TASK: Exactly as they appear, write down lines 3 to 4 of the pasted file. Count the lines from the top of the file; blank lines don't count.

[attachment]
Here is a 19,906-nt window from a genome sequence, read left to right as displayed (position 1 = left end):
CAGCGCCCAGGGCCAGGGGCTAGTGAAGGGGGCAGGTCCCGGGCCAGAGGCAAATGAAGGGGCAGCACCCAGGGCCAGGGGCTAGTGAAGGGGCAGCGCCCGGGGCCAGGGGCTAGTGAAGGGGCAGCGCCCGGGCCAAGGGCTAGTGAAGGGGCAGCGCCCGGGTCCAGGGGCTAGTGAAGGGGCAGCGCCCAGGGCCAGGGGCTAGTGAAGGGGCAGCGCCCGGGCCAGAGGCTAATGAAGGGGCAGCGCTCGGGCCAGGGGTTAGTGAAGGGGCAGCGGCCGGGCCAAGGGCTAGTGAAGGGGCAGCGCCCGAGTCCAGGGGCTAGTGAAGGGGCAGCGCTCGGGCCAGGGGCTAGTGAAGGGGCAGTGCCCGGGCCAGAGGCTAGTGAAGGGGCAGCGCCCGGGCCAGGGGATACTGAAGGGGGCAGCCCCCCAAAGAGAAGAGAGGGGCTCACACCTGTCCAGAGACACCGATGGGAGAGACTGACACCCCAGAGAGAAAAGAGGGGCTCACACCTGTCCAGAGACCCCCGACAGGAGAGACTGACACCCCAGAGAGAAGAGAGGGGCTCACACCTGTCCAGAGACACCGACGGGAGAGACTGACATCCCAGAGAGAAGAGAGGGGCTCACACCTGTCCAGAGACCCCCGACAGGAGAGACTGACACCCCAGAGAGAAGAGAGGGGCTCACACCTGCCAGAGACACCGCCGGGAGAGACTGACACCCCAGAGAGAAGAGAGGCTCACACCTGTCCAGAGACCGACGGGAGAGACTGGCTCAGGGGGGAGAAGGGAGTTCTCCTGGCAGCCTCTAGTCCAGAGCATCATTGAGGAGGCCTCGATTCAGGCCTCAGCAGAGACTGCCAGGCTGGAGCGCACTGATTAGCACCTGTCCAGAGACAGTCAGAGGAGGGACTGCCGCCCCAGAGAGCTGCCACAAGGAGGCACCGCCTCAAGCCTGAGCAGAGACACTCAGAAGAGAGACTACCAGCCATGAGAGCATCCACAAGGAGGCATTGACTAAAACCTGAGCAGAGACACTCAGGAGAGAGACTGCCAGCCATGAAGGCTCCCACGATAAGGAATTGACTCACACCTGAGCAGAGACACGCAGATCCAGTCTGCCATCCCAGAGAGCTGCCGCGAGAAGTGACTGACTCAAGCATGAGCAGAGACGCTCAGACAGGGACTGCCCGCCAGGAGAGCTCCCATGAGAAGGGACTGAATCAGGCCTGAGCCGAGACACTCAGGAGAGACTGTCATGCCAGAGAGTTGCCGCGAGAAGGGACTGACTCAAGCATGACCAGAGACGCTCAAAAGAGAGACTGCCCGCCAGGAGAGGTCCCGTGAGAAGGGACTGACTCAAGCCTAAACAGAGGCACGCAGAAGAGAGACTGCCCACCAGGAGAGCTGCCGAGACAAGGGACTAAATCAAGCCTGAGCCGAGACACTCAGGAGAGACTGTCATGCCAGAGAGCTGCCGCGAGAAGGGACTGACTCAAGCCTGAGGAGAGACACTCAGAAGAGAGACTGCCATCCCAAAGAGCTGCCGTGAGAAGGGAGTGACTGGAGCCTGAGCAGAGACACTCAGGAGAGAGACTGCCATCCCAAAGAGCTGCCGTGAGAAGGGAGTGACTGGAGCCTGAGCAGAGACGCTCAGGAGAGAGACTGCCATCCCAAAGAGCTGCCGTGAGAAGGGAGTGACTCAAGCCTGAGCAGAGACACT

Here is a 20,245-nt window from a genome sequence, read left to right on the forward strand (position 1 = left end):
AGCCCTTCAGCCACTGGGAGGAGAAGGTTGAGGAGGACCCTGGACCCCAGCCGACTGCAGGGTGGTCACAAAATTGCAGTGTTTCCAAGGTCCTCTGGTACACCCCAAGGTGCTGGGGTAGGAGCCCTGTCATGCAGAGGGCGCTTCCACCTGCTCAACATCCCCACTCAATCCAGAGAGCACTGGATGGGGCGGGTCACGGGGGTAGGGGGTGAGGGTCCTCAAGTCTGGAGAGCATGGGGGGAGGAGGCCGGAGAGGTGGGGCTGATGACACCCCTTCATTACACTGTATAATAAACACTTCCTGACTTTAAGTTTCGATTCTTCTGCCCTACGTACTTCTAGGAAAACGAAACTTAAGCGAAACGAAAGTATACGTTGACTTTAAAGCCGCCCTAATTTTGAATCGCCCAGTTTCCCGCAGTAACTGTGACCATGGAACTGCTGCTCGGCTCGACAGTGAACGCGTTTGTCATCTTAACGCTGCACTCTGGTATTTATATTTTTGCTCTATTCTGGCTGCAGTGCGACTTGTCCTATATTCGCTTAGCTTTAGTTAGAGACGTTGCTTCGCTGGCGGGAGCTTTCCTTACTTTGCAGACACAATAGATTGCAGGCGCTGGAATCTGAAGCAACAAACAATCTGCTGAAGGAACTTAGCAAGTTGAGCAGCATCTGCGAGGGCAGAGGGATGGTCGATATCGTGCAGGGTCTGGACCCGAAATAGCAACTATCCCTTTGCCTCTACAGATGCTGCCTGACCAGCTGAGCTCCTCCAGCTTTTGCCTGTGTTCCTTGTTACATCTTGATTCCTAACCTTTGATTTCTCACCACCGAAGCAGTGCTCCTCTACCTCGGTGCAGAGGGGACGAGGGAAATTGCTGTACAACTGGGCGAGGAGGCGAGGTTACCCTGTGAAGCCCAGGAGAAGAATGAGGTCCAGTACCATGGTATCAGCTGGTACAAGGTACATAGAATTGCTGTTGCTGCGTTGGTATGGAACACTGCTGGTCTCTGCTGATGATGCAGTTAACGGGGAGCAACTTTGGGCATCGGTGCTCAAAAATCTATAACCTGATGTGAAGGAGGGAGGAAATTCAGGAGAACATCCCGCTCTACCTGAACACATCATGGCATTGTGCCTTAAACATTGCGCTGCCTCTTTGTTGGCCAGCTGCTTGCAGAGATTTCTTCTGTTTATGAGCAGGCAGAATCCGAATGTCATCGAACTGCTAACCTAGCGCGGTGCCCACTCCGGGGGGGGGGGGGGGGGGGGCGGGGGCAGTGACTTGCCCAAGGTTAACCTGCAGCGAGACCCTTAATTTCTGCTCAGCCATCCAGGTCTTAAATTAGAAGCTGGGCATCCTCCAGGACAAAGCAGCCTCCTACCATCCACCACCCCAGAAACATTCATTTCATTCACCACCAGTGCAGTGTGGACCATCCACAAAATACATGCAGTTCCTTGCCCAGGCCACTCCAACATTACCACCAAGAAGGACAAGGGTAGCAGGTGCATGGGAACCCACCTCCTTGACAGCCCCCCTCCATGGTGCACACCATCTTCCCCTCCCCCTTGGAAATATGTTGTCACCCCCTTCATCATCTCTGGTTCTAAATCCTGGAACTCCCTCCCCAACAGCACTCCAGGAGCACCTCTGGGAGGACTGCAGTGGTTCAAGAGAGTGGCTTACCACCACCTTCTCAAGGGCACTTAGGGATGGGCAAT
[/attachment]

Here is a 20,245-nt window from a genome sequence, read left to right on the forward strand (position 1 = left end):
AGCCCTTCAGCCACTGGGAGGAGAAGGTTGAGGAGGACCCTGGACCCCAGCCGACTGCAGGGTGGTCACAAAATTGCAGTGTTTCCAAGGTCCTCTGGTACACCCCAAGGTGCTGGGGTAGGAGCCCTGTCATGCAGAGGGCGCTTCCACCTGCTCAACATCCCCACTCAATCCAGAGAGCACTGGATGGGGCGGGTCACGGGGGTAGGGGGTGAGGGTCCTCAAGTCTGGAGAGCATGGGGGGAGGAGGCCGGAGAGGTGGGGCTGATGACACCCCTTCATTACACTGTATAATAAACACTTCCTGACTTTAAGTTTCGATTCTTCTGCCCTACGTACTTCTAGGAAAACGAAACTTAAGCGAAACGAAAGTATACGTTGACTTTAAAGCCGCCCTAATTTTGAATCGCCCAGTTTCCCGCAGTAACTGTGACCATGGAACTGCTGCTCGGCTCGACAGTGAACGCGTTTGTCATCTTAACGCTGCACTCTGGTATTTATATTTTTGCTCTATTCTGGCTGCAGTGCGACTTGTCCTATATTCGCTTAGCTTTAGTTAGAGACGTTGCTTCGCTGGCGGGAGCTTTCCTTACTTTGCAGACACAATAGATTGCAGGCGCTGGAATCTGAAGCAACAAACAATCTGCTGAAGGAACTTAGCAAGTTGAGCAGCATCTGCGAGGGCAGAGGGATGGTCGATATCGTGCAGGGTCTGGACCCGAAATAGCAACTATCCCTTTGCCTCTACAGATGCTGCCTGACCAGCTGAGCTCCTCCAGCTTTTGCCTGTGTTCCTTGTTACATCTTGATTCCTAACCTTTGATTTCTCACCACCGAAGCAGTGCTCCTCTACCTCGGTGCAGAGGGGACGAGGGAAATTGCTGTACAACTGGGCGAGGAGGCGAGGTTACCCTGTGAAGCCCAGGAGAAGAATGAGGTCCAGTACCATGGTATCAGCTGGTACAAGGTACATAGAATTGCTGTTGCTGCGTTGGTATGGAACACTGCTGGTCTCTGCTGATGATGCAGTTAACGGGGAGCAACTTTGGGCATCGGTGCTCAAAAATCTATAACCTGATGTGAAGGAGGGAGGAAATTCAGGAGAACATCCCGCTCTACCTGAACACATCATGGCATTGTGCCTTAAACATTGCGCTGCCTCTTTGTTGGCCAGCTGCTTGCAGAGATTTCTTCTGTTTATGAGCAGGCAGAATCCGAATGTCATCGAACTGCTAACCTAGCGCGGTGCCCACTCCGGGGGGGGGGGGGGGGGGGGCGGGGGCAGTGACTTGCCCAAGGTTAACCTGCAGCGAGACCCTTAATTTCTGCTCAGCCATCCAGGTCTTAAATTAGAAGCTGGGCATCCTCCAGGACAAAGCAGCCTCCTACCATCCACCACCCCAGAAACATTCATTTCATTCACCACCAGTGCAGTGTGGACCATCCACAAAATACATGCAGTTCCTTGCCCAGGCCACTCCAACATTACCACCAAGAAGGACAAGGGTAGCAGGTGCATGGGAACCCACCTCCTTGACAGCCCCCCTCCATGGTGCACACCATCTTCCCCTCCCCCTTGGAAATATGTTGTCACCCCCTTCATCATCTCTGGTTCTAAATCCTGGAACTCCCTCCCCAACAGCACTCCAGGAGCACCTCTGGGAGGACTGCAGTGGTTCAAGAGAGTGGCTTACCACCACCTTCTCAAGGGCACTTAGGGATGGGCAAT